RECAP: 2017 Riot Fest, Day Two
While the summer festival may be winding down, dozens of incredible acts are descending on Douglas Park in Chicago this weekend for Riot Fest. We’re on the grounds all weekend, so make sure to follow us on Instagram and Snapchat for more from the festival!
As the heat continued to burn down on Douglas Park, a stacked lineup of all things alternative took the stages of Riot Fest on Saturday. The daily lineup was arguably the best of the weekend on paper, and there was a major name almost everywhere you turned. It felt surreal to have this many big names in one spot at the same time. Here’s the best of what we saw:
Every year, Riot Fest manages to pull together several classic punk acts that might not necessarily be touring as much as they once were. That was the case with GBH, who opened our day with a ferocious set. Nearly 90 degree heat, and frontman Colin Abrahall played most of the set in a leather jacket, because why not. With most of the band’s classic lineup, and a mixture of vintage GBH with material from their new album, this was a sight to see for sure.
From older to newer, another set of hometown heroes commanded a huge crowd early in the day. Chicago’s Knuckle Puck were a ball of energy from start to finish in their time on the Rise stage, and a promising beacon of light for the future of pop punk. Considering the band was sharing that stage with the likes of Taking Back Sunday, New Found Glory, and Bayside, it’s clear that there’s anticipation for the band to be the new faces of the genre. Based on their Saturday set, they’re up to that challenge.
Anniversary tours have been a big theme of this year’s Riot Fest, and Bayside packed the Rise stage later in the day to celebrate ten years since the release of their album, “The Walking Wounded”. As frontman Anthony Raneri explained, this album was significant to them, because they were dealing with several issues, including the death of John “Beatz” Holohan just before the record came out. While the album was a decade old, it certainly didn’t feel that way when performed live. The band also had time to squeeze in a couple of tracks from their self-titled debut album afterward, as an added bonus.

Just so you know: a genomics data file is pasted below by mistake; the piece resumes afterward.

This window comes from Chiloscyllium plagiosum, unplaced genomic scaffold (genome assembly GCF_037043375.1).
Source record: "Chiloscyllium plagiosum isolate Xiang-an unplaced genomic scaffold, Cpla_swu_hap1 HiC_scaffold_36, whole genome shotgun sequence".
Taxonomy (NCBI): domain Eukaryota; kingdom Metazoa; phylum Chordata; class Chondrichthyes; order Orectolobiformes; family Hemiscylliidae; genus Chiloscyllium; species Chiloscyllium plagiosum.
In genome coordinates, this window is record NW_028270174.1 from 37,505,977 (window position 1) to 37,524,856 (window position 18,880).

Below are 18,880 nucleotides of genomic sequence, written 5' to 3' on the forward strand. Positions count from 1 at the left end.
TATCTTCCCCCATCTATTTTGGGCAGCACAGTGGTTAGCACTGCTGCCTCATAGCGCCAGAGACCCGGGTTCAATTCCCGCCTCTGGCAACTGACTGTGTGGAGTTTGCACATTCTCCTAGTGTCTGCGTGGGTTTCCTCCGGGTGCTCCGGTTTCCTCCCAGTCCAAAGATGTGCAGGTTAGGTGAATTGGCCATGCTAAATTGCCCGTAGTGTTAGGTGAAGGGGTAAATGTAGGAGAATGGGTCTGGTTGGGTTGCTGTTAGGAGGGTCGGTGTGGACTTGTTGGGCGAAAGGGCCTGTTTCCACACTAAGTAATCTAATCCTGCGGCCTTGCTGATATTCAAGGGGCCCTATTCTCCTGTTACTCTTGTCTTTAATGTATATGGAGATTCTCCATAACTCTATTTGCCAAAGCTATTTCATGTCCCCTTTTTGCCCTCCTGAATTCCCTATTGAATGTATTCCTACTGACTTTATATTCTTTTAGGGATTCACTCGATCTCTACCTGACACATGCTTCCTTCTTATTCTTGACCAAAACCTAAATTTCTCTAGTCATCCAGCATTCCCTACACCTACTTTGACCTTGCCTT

Early hardcore heroes Bad Brains were a can’t miss act, shortly after, with a vintage set on the Radicals Stage. Legendary frontman H.R., who underwent brain surgery earlier this year, made a special appearance for a few tracks, including their biggest song, “Banned In D.C.”, which understandably lacked its original explosiveness. Lamb of God’s Randy Blythe filled on vocals for much of the set, bringing a commanding, powerful stage presence. Nevertheless, getting to see Bad Brains with H.R., even for a little bit, made the show incredibly memorable for everyone.
There was even time to catch our recent Summerfest discovery, adolescent punks The Regrettes. With a combination of doo-wop and punk, the band didn’t disappoint, and even brought out a new song, which showed some incredible growth from the first material that the band put out, which was already great. Keep your eye out for The Regrettes, as they’ll be playing even bigger stages in the very near future.
A favorite of the night, which commanded a huge crowd, was New Found Glory at the Rise stage. The band was celebrating 20 years together, and the set list largely comprised of their earlier material. In fact, only one song off of their new album, “Makes Me Sick”, made it to Riot Fest, and it was their single, “Happy Being Miserable”. The entire set, though, was a party, with a sea of fans crowd surfing, and an ample number of circle pits breaking out. Another anniversary tour, but again, the veterans didn’t show any signs of aging.
A reunited At The Drive-In wasn’t to be missed, and the massive crowd assembled at the Riot Stage were in for a treat. The band played tracks from their latest release, “in-ter- a-li-a”, which blended well with material from their earlier albums. The energy was high throughout their set, and felt like this time, the band is in it for the long haul.
Our night capped off with Taking Back Sunday on the Rise Stage, who delivered a mixed set of new and old material, lasting longer than the allotted hour. Frontman Adam Lazzara admitted to the crowd that he was trying to contain his excitement for playing the festival, and seemed overly appreciative of the company that he kept on the festival bill. Twice, Lazzara made his way to the side of the stage with the microphone, because he wanted to look behind the Rise Stage to see what one of his favorite bands, Queens of the Stone Age, were playing. The festival layout allowed for some Queens material to be heard from Taking Back Sunday’s stage, but that was quickly drown out with singalongs to early TBS tracks, including “Cute Without The E (Cut From The Team)” and set closer “MakeDamnSure”
We’re two thirds of the way through, and Sunday looks like another stacked lineup at Riot Fest. Make sure to stay tuned for more recaps, and follow us on Instagram and Snapchat for more festival coverage!